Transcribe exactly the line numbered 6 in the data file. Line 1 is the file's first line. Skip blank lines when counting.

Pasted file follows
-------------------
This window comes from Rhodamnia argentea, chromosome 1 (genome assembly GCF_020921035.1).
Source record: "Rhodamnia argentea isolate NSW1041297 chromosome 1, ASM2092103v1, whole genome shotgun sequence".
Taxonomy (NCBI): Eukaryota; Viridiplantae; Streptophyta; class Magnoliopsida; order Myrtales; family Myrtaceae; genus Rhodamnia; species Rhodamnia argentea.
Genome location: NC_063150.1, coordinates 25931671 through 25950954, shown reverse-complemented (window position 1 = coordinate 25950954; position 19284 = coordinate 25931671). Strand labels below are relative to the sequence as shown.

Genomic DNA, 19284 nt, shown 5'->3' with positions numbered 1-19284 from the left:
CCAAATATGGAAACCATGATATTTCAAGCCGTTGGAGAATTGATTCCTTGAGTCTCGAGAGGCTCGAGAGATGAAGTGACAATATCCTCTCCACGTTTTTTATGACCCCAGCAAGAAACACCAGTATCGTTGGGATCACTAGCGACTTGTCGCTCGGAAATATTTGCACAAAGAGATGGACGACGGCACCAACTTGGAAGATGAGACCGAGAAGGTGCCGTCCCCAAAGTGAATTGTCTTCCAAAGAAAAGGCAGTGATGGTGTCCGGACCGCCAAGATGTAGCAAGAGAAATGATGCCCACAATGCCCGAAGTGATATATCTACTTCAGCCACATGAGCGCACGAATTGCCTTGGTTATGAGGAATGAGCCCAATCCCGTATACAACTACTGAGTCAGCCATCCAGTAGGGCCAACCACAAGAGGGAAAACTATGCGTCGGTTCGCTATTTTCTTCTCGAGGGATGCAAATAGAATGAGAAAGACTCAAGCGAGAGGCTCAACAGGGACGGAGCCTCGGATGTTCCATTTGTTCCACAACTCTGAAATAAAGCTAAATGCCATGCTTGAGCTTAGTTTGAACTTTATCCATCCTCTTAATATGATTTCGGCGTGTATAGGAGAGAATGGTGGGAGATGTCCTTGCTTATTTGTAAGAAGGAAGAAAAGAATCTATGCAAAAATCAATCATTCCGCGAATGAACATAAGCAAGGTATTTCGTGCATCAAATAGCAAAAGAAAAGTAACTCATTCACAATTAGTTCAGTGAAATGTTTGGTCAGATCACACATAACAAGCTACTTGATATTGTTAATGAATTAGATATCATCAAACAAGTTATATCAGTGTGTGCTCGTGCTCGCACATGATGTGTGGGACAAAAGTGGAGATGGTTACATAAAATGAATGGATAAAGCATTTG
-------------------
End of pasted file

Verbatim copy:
CCAAATATGGAAACCATGATATTTCAAGCCGTTGGAGAATTGATTCCTTGAGTCTCGAGAGGCTCGAGAGATGAAGTGACAATATCCTCTCCACGTTTTTTATGACCCCAGCAAGAAACACCAGTATCGTTGGGATCACTAGCGACTTGTCGCTCGGAAATATTTGCACAAAGAGATGGACGACGGCACCAACTTGGAAGATGAGACCGAGAAGGTGCCGTCCCCAAAGTGAATTGTCTTCCAAAGAAAAGGCAGTGATGGTGTCCGGACCGCCAAGATGTAGCAAGAGAAATGATGCCCACAATGCCCGAAGTGATATATCTACTTCAGCCACATGAGCGCACGAATTGCCTTGGTTATGAGGAATGAGCCCAATCCCGTATACAACTACTGAGTCAGCCATCCAGTAGGGCCAACCACAAGAGGGAAAACTATGCGTCGGTTCGCTATTTTCTTCTCGAGGGATGCAAATAGAATGAGAAAGACTCAAGCGAGAGGCTCAACAGGGACGGAGCCTCGGATGTTCCATTTGTTCCACAACTCTGAAATAAAGCTAAATGCCATGCTTGAGCTTAGTTTGAACTTTATCCATCCTCTTAATATGATTTCGGCGTGTATAGGAGAGAATGGTGGGAGATGTCCTTGCTTATTTGTAAGAAGGAAGAAAAGAATCTATGCAAAAATCAATCATTCCGCGAATGAACATAAGCAAGGTATTTCGTGCATCAAATAGCAAAAGAAAAGTAACTCATTCACAATTAGTTCAGTGAAATGTTTGGTCAGATCACACATAACAAGCTACTTGATATTGTTAATGAATTAGATATCATCAAACAAGTTATATCAGTGTGTGCTCGTGCTCGCACATGATGTGTGGGACAAAAGTGGAGATGGTTACATAAAATGAATGGATAAAGCATTTG